It appears to be a reaction to ICANN’s newly developed applicant support program, which was weaker than many proponents of the cheaper gTLDs for worthy applicants had hoped.

Even in its current form, the resolution is attracting much more opposition than support from members of the At-Large, so it seems unlikely that it will go anywhere.

To advocate for a phased approach to new gTLDs, or to recommend a delay, would represent a huge U-turn from the ALAC’s existing position.

In 2009, the group said supported “the expedient introduction of new gTLDs” and that it did not believe a “trial run” with a limited number of applications was appropriate.

Still, there’s nothing wrong with changing one’s mind as new evidence comes to light, of course.

New gTLD industry pleads with senators

Kevin Murphy, December 22, 2011, Domain Policy

Twenty-eight domain name industry players have written to two influential US senators in support of ICANN’s new generic top-level domains program.

Calling it “innovative and economically beneficial”, the letter takes issue with third-party claims that the program was “rushed”, pointing out that it took a long time and lots of people to develop.

Since the formation of the multi-stakeholder Internet governance, no process has been as inclusive, and no level of outreach has been as far-reaching as the one facilitating discussion of namespace expansion.

While new gTLDs will experience different levels of end-user adoption, we optimistically anticipate the useful possibilities for new services and applications from the namespace, the positive economic impact in the United States and globally, the inclusion of developing nations in Internet growth and development, and the realization of the hard work and preparation of the thousands of interested stakeholders dedicated not only to their own interests, but that of the global Internet.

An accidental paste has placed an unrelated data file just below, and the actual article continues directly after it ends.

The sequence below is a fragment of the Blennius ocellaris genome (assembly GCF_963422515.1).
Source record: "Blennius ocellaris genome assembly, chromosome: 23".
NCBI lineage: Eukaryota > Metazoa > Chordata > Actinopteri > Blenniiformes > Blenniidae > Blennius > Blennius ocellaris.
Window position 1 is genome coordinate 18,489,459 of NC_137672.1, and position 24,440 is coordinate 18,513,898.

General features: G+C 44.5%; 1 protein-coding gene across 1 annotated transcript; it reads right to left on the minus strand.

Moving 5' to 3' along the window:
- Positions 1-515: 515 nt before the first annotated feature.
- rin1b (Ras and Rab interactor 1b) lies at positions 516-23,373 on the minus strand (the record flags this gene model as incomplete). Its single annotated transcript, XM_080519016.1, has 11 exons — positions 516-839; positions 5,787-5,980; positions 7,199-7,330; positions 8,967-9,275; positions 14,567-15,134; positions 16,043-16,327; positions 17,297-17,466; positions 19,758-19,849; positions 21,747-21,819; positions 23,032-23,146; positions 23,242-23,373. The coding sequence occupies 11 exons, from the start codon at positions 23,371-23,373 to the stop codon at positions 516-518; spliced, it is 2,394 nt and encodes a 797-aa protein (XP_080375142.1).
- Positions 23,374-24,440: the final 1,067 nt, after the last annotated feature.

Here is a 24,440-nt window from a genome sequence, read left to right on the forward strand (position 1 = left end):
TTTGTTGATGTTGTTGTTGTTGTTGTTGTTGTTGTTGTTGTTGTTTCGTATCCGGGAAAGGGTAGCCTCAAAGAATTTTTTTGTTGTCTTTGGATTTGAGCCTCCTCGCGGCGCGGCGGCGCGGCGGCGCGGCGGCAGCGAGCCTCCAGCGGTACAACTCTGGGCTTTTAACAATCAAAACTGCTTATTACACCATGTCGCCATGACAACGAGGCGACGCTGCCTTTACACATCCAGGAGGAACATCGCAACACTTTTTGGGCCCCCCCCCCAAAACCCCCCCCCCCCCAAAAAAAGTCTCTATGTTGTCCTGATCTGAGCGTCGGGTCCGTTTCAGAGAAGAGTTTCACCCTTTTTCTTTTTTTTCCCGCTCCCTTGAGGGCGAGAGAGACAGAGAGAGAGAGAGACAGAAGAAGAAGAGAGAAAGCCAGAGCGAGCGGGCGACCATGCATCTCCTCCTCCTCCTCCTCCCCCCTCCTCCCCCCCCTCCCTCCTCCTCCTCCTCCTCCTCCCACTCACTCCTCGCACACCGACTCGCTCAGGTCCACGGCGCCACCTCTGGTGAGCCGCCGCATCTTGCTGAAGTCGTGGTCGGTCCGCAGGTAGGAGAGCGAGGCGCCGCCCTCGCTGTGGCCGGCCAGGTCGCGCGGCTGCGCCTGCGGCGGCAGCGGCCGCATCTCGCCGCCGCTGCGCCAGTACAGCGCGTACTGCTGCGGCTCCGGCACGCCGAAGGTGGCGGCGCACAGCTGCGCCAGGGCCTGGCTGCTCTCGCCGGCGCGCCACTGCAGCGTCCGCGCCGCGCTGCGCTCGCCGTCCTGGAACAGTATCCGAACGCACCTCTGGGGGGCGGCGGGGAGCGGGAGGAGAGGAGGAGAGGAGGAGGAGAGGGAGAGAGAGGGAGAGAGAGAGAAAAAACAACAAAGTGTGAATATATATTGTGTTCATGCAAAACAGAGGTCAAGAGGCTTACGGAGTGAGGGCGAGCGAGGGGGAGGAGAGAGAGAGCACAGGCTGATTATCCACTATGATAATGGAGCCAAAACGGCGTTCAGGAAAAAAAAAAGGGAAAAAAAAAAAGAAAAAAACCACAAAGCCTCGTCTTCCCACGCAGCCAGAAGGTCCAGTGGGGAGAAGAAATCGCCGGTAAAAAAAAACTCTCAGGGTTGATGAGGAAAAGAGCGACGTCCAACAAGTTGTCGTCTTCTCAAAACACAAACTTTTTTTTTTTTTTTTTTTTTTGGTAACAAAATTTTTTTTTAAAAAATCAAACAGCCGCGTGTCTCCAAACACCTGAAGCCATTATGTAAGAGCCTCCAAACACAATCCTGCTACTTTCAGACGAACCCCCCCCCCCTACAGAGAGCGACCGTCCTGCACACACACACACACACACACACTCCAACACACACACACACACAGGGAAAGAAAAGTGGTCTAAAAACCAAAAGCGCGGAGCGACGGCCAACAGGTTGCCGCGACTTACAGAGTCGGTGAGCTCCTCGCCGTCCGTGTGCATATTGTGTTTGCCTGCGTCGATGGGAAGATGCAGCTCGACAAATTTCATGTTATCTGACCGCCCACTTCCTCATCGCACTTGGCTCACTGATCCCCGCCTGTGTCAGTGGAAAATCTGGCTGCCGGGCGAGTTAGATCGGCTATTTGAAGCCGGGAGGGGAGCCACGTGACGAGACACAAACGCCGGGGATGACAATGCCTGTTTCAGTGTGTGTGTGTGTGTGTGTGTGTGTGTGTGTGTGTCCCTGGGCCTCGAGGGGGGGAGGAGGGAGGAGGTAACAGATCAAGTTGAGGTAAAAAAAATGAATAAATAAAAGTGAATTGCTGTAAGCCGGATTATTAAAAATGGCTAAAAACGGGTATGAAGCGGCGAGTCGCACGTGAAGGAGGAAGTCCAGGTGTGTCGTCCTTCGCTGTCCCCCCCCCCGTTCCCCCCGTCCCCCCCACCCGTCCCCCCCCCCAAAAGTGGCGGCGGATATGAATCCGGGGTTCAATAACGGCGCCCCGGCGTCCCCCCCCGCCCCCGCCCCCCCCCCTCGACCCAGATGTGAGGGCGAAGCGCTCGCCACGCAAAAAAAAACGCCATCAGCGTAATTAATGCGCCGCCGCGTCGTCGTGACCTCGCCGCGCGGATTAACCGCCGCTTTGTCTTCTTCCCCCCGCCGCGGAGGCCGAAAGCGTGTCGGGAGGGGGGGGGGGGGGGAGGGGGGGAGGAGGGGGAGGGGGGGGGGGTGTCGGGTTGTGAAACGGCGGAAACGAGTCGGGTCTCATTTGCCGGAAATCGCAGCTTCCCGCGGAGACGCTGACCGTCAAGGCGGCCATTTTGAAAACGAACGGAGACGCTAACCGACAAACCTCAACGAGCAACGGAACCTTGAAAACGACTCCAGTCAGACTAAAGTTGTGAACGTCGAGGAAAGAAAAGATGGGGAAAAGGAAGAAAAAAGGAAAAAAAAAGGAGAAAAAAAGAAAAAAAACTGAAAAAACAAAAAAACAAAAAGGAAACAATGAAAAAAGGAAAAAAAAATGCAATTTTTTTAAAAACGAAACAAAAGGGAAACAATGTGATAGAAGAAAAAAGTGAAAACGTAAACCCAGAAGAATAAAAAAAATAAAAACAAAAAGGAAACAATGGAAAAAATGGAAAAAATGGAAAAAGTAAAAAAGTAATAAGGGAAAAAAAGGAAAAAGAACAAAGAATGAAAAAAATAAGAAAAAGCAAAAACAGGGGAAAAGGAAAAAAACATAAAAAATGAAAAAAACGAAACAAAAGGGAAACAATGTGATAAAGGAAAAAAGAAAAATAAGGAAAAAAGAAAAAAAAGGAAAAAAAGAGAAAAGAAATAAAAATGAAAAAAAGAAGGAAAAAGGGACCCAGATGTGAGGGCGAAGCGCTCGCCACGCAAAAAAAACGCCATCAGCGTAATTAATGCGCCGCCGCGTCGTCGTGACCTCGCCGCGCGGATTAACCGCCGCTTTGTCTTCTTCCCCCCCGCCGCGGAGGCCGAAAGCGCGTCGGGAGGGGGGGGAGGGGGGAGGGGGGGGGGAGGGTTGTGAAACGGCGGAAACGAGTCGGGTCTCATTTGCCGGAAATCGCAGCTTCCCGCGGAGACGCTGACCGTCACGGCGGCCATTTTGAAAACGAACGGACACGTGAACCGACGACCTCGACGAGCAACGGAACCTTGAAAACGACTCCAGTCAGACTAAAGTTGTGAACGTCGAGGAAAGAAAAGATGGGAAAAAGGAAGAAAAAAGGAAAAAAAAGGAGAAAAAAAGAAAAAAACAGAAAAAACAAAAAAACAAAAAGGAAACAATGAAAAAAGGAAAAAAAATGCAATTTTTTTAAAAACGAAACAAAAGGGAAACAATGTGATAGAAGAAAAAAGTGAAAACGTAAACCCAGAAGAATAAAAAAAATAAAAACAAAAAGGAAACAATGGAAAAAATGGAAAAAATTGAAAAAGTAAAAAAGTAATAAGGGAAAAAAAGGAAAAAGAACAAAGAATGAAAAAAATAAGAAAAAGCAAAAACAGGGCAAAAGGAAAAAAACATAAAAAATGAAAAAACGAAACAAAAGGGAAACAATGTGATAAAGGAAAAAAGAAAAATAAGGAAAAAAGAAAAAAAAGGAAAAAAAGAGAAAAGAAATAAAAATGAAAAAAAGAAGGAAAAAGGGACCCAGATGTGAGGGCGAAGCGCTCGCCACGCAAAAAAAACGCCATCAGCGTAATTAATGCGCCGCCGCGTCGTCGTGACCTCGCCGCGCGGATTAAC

The letter (pdf) was signed almost exclusively by registrars, registries, applicants and consultants; with one or two possible exceptions, all companies that stand to make money from new gTLDs.

It was sent to Sen. Jay Rockefeller and Sen. Kay Bailey Hutchison, chair and ranking member of the Senate Commerce, Science and Transportation Committee.

That committee held a hearing into new gTLDs two weeks ago during which Rockefeller expressed cautious support for the concept, saying he was in favor of competition.

The letter is dated December 8, the day of the Senate hearing.

A similar hearing in the House of Representatives last week resulted in two Congressmen sending a letter (pdf) to the Department of Commerce requesting a delay to the program.

Chance of new gTLD delay “above zero”

Kevin Murphy, December 20, 2011, Domain Policy

ICANN has not completely ruled out the possibility that its new generic top-level domains program will be delayed, according to senior vice president Kurt Pritz.

Pritz was asked during a meeting of the GNSO Council last week whether the recent Congressional hearings into new gTLDs could lead to a delay of the January 12 launch.

“I think the risk is above zero,” Pritz said.

An “above zero” risk of delay could still mean a very small risk, of course.

He went on to point out that “the reputation of the multi-stakeholder model is wrapped up in this too”, and that to delay would be a disservice to all the people who have worked on the program.

He noted that the National Telecommunications and Information Administration assistant secretary Larry Strickling has come out in strong support of the multi-stakeholder model.